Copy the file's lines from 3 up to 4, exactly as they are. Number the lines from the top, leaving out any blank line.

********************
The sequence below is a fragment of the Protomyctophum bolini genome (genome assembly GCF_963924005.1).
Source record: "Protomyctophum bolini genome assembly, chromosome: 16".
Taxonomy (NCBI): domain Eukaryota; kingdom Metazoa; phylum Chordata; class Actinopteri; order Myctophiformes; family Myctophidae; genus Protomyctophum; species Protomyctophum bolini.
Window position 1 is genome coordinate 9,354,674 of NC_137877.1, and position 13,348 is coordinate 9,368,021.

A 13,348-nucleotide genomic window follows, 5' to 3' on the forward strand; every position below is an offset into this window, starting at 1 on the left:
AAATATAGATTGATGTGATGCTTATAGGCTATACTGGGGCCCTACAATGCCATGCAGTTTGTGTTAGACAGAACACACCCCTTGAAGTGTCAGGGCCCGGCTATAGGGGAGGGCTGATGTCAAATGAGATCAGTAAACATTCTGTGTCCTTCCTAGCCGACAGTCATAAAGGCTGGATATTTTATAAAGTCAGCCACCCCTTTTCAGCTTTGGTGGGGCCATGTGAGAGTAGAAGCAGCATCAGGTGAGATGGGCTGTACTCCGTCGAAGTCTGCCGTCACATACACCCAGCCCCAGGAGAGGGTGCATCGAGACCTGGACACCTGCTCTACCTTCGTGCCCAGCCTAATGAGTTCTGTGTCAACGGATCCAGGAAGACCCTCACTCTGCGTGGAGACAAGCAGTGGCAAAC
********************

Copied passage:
Taxonomy (NCBI): domain Eukaryota; kingdom Metazoa; phylum Chordata; class Actinopteri; order Myctophiformes; family Myctophidae; genus Protomyctophum; species Protomyctophum bolini.
Window position 1 is genome coordinate 9,354,674 of NC_137877.1, and position 13,348 is coordinate 9,368,021.